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An Analysis: Legalization Of Prostitution In India

Prostitution comes from the Latin word "prostituere" which means to expose publically. In layman's terms prostitution can be expressed as providing sexual favours in return of money. Like other forms of violence that are committed in India, prostitution can be said to be a gender specific form of violence as a majority of the victims are women. However we cannot say that men are not victims of the same, also the transgender community can be counted in as a major part of the victims today.

Prostitution itself is an old civilization of India, it has been a part of our society since marriages were first introduced. Prostitution happens in different structures around the world, and its lawful nature changes from nation to nation. Brothels are the basic foundation of prostitution and are responsible for a major part of its regulation.

Causes and history of prostitution in India:

Poverty is a major cause of prostitution in India. In the Indian society, it is comparatively difficult for a woman to be financially independent and also a majority of women today are deprived of education and other skills that could make them financially stable, prostitution thus becomes a way of earning money for the same group. Lack of sex-education, kidnapping and abduction are also major causes for the practice of prostitution in India.

Legality of prostitution in India and its reliefs:

Even though prostitution can be considered as a major problem in India, it is nowhere specifically mentioned to be illegal in India. The major laws related to the practice of prostitution are mentioned in the Immoral Trafficking Act, 1956 and the Indian Penal Code, 1860. Section 2(f) of the Immoral Trafficking Act defines "prostitution" as sexual exploitation or misuse of any person for any business purpose, whereas the Indian Penal Code also talks about prostitution but is very limited and deals with child prostitution only dealt under Sections 372 & 373 of the same.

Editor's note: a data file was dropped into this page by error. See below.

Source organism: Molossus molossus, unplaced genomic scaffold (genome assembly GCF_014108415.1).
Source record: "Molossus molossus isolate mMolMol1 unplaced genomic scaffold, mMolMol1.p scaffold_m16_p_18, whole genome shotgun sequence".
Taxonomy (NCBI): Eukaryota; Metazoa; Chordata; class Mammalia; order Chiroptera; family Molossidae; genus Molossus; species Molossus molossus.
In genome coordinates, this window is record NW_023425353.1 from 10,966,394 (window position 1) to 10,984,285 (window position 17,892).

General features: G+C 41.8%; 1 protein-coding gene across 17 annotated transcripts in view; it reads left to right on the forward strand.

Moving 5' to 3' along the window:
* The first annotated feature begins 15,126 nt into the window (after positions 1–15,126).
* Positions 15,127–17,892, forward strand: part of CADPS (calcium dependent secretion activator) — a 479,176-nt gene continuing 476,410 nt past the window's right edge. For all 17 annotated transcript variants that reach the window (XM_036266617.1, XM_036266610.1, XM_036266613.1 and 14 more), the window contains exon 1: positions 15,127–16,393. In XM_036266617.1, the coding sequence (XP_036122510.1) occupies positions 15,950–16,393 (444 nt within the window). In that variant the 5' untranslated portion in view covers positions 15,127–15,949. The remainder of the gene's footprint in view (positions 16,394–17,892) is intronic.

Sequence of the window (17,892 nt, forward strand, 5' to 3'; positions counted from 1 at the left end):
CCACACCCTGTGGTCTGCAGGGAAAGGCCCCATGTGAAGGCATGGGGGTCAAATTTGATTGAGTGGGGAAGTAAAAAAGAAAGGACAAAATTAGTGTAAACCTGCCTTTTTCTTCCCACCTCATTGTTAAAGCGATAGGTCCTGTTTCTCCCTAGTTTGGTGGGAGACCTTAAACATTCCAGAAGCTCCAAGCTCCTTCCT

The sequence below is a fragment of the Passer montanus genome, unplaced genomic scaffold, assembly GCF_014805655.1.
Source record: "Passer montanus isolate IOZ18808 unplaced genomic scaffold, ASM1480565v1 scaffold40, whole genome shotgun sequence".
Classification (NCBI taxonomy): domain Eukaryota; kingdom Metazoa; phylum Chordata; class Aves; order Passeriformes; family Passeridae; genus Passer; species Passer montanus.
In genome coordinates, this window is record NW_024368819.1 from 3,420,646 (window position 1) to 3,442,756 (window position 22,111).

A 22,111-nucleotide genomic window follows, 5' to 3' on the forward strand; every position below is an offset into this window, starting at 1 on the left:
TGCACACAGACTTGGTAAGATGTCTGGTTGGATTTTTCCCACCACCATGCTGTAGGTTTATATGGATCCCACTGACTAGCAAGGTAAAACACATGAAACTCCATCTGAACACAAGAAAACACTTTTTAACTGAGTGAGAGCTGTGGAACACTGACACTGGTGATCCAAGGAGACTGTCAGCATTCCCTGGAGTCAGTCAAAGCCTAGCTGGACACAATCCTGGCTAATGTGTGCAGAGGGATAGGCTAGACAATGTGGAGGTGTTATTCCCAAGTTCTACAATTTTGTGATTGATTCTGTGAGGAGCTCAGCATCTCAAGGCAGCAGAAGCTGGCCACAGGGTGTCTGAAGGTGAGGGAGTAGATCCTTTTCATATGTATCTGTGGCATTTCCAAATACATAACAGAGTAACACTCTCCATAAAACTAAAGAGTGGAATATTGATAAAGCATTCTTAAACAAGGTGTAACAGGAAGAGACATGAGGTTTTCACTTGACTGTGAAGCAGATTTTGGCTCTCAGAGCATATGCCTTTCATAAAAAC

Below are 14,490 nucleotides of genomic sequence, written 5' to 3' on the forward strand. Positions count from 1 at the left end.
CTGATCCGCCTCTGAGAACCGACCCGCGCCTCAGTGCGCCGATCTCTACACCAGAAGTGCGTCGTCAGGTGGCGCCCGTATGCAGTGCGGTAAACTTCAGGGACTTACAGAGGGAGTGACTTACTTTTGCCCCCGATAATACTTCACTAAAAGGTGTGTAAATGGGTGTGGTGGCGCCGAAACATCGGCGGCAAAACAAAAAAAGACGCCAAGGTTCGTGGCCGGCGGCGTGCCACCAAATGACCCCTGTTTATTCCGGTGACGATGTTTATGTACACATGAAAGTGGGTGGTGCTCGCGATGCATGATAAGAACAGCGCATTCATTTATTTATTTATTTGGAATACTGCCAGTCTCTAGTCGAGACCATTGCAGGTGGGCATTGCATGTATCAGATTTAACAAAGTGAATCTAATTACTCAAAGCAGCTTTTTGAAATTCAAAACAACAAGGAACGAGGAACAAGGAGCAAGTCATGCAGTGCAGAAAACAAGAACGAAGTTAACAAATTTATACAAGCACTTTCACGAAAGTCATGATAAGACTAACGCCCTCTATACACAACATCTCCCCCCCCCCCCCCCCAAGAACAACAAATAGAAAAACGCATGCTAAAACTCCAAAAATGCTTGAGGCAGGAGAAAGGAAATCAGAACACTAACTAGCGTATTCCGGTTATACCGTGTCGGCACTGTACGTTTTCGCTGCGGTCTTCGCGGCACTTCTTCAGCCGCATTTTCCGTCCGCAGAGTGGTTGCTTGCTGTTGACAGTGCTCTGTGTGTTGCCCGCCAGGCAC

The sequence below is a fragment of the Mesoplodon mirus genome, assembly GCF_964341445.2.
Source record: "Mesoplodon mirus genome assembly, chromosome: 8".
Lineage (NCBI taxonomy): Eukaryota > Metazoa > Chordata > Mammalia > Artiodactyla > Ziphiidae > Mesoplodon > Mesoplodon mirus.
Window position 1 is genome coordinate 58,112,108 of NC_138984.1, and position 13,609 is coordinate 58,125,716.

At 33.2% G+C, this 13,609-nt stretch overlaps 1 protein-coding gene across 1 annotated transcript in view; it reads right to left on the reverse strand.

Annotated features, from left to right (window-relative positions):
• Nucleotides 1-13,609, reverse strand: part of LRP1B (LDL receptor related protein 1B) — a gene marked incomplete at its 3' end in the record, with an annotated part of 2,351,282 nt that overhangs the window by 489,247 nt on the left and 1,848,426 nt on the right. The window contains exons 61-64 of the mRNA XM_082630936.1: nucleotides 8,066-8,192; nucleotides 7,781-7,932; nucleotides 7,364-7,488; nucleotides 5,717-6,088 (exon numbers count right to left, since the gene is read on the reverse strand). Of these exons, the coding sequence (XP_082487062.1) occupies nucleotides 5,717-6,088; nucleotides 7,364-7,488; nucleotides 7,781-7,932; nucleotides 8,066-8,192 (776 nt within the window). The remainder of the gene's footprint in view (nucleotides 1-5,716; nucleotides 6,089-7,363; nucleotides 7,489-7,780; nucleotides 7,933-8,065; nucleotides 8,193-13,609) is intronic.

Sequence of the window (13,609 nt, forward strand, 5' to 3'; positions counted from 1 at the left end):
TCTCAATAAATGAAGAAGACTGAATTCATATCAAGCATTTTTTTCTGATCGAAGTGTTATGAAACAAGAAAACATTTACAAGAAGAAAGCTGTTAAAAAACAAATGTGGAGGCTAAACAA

The Immoral Traffic (Suppression) Act, 1956 is also known as SITA. This act gives laws dealing with problems such as, allowing prostitutes to practice their trade in private places but not in public areas, dealing with prostitutions being conducted in brothels etc.

Given below are the important sections that deal with the regulation and control of prostitution in the territory of India:

  1. Section 3: It deals with the punishments for keeping a Brothel (defined in Section2(a)) or allowing any premises to be used as a brothel
  2. Section 4: It deals with the penalties implied on anyone living on the earnings of prostitution.
  3. Section 5: It deals with the activities of procuring, inducing or taking any person for the sake of prostitution.
  4. Section 6: It deals with penalties for any person who detains a sex worker in any premises where the act of prostitution is carried on.
  5. Section 7: It deals with penalties for carrying out prostitution in or near (in the vicinity) of any public place.
  6. Section 8: It penalises any sex worker for seducing/soliciting any person for the purpose of prostitution.

The Immoral Traffic (prevention) Act was passed in 1986 and is an amendment of the Immoral Traffic (Suppression) Act, 1956. As per this prostitutes can be arrested for seducing others towards their services, call girls are not allowed to make their phone numbers public etc.

Those who violate the laws given under this act can be imprisoned for a maximum period of 6 months along with penalty. In case of someone indulging in the activities of prostitution of someone below the age of 18, the person can be sentenced to jail for a period of 7- 10 years. Also article 23(1) of the Constitution of India prohibits the trafficking of human beings and any such offence is punishable under article 23(2) of the Constitution of India.

Supreme Courts Recent Judgment on Prostitution:

On 27th May, 2022 the Supreme Court of India recognized prostitution as a profession and said that sex workers are entitled to equal status and dignity under the eyed of law. The Supreme Court said that sex-workers should not be arrested, penalised, harassed or victimised during raids on brothels.

In cases where it is clear that the sex worker is an adult and is practicing the profession with consent, then the police must refrain from interfering or taking any criminal action against them. The Supreme Court laid down that every individual in this country has the right to live with dignity under article 21 of the constitution. Also a sex worker's child should not be deprived of her mother's care on the ground that she is a sex-worker.

The court also instructed the police not to discriminate against the sex-workers while lodging a complaint, if the offence against them is of sexual nature. A major point of the judgment was that use of condoms "should not be construed by the police as an evidence of offence by sex-workers".

Also, sex workers should be produced before a magistrate and should be send to correctional homes for not less than 2-3 years, wherein if the magistrate decides that the sex-worker has consented, they could be set out of the same.

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